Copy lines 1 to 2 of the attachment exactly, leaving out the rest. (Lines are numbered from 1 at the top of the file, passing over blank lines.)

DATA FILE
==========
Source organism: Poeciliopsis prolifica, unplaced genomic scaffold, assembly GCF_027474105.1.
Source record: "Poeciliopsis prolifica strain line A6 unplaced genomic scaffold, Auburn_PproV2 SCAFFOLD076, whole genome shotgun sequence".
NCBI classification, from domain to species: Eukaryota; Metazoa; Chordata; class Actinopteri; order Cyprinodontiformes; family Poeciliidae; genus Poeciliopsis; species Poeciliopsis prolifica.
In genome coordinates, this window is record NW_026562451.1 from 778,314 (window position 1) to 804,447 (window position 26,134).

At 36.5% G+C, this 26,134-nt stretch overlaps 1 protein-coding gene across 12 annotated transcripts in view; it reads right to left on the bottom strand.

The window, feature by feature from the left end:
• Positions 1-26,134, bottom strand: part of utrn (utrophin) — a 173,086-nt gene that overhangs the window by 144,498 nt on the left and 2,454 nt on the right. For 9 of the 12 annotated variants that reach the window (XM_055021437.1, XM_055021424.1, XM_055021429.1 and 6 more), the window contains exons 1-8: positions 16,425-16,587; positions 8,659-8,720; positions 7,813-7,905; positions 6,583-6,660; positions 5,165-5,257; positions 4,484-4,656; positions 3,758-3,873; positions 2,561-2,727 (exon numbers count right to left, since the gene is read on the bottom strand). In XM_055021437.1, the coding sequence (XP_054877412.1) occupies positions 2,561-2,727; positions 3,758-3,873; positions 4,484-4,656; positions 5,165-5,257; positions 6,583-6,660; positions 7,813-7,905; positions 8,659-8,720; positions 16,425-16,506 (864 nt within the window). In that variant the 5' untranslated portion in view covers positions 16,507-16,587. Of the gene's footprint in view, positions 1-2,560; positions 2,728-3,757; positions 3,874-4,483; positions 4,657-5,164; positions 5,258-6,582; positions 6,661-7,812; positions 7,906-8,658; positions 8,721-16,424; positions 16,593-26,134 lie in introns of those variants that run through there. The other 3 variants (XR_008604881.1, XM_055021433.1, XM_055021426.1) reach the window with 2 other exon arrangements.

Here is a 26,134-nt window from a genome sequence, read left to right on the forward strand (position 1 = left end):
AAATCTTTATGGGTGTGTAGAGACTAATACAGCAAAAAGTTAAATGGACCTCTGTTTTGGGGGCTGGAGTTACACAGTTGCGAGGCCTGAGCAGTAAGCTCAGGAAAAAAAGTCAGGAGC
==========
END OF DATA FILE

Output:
Source organism: Poeciliopsis prolifica, unplaced genomic scaffold, assembly GCF_027474105.1.
Source record: "Poeciliopsis prolifica strain line A6 unplaced genomic scaffold, Auburn_PproV2 SCAFFOLD076, whole genome shotgun sequence".